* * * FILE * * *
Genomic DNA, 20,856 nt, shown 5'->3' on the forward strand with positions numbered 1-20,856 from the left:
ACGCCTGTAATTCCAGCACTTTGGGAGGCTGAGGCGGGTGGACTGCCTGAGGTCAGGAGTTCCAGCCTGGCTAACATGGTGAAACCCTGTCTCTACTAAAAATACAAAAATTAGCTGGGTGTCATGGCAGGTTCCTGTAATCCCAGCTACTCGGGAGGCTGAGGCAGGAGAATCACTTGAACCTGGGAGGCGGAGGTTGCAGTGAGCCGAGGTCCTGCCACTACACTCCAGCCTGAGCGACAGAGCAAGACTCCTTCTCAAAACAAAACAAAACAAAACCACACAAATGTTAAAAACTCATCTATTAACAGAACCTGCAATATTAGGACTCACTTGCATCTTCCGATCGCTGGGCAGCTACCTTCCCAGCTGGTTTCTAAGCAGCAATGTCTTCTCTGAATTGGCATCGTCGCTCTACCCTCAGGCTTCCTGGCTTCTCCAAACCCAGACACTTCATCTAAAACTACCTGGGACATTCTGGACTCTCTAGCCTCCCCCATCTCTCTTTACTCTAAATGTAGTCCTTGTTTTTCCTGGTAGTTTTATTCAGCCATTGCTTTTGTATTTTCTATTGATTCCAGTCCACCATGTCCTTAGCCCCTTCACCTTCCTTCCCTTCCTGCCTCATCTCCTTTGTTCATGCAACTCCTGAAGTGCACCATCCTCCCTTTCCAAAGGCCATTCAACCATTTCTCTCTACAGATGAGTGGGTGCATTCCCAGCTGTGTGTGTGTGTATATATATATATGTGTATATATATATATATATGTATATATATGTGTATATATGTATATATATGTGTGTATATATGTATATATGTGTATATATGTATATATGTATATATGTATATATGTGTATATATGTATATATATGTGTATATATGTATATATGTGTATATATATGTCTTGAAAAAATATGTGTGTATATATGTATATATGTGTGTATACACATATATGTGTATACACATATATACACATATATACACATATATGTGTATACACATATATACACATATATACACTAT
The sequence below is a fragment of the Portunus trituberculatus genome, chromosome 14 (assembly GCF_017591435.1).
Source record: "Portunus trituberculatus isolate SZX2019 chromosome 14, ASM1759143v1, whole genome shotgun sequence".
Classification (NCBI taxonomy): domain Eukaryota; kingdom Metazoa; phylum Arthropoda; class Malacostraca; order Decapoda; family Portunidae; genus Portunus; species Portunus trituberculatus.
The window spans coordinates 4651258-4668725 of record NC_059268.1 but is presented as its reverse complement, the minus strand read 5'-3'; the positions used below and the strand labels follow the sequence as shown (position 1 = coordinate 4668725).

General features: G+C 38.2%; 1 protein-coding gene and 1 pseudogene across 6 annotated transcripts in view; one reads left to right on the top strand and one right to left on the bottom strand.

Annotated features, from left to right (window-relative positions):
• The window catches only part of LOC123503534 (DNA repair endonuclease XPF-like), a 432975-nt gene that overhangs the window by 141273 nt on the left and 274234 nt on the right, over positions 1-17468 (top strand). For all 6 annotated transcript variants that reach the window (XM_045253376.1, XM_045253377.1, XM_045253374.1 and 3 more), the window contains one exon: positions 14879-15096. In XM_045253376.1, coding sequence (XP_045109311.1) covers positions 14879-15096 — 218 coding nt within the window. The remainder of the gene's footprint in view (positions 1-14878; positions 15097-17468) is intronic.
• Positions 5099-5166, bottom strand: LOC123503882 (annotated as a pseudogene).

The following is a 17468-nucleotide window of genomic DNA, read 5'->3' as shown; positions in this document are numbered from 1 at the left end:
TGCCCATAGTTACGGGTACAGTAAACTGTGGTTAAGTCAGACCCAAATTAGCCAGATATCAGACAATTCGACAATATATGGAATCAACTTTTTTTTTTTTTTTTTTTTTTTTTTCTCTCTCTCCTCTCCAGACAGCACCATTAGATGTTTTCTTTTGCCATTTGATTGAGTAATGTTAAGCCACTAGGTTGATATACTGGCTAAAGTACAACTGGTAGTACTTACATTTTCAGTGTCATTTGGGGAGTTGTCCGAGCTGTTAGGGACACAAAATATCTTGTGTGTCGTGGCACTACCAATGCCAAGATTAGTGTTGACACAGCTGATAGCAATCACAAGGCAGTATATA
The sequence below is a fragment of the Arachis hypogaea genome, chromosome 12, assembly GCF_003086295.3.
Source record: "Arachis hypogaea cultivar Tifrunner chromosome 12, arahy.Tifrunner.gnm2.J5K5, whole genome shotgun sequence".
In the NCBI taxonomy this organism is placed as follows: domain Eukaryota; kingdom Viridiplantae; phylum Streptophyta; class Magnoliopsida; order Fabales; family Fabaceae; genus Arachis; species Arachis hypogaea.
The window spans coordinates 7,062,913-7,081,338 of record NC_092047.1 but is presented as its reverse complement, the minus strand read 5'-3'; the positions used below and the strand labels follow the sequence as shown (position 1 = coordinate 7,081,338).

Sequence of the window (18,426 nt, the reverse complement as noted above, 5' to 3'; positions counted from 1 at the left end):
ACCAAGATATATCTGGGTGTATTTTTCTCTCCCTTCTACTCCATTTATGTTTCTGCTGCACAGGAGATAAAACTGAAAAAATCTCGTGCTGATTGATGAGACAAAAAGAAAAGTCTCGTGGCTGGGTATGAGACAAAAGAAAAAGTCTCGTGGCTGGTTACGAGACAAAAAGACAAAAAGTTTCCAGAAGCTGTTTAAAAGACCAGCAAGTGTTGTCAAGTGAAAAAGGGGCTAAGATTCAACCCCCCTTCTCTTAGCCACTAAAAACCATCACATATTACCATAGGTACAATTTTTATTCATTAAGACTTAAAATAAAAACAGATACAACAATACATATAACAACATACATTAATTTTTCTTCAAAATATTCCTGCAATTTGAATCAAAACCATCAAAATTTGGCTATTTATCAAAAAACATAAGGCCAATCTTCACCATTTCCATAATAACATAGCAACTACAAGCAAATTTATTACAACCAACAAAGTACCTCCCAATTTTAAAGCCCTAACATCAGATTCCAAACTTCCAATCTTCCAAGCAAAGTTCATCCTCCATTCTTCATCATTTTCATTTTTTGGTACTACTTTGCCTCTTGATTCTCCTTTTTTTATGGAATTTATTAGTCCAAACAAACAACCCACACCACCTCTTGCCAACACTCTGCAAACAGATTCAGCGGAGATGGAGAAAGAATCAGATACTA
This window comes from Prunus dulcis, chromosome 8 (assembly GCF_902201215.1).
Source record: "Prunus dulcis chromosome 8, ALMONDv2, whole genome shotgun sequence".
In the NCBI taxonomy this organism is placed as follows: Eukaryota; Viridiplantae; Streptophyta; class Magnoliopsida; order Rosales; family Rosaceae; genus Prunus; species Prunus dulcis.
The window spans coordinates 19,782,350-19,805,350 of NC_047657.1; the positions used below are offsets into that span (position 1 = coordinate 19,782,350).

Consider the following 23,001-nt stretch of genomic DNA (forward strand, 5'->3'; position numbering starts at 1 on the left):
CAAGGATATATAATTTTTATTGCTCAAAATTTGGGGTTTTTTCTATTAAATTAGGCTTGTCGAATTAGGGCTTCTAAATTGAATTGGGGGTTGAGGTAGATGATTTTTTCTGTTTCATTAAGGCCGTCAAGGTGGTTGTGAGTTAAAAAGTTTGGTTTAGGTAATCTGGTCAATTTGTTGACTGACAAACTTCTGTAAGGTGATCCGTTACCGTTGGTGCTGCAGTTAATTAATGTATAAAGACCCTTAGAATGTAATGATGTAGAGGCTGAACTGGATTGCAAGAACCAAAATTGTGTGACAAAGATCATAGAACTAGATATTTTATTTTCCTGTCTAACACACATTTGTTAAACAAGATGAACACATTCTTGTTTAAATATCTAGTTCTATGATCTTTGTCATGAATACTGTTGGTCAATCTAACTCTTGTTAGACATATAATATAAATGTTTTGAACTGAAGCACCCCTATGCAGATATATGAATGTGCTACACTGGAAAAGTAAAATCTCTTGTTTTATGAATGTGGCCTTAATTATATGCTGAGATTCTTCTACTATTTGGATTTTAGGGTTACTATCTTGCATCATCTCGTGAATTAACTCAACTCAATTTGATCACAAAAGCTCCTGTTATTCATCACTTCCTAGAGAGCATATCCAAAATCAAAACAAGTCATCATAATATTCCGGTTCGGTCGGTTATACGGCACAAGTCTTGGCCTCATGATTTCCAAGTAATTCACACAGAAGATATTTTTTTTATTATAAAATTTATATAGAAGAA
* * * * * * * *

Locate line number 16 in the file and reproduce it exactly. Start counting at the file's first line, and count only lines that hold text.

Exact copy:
The window spans coordinates 7,062,913-7,081,338 of record NC_092047.1 but is presented as its reverse complement, the minus strand read 5'-3'; the positions used below and the strand labels follow the sequence as shown (position 1 = coordinate 7,081,338).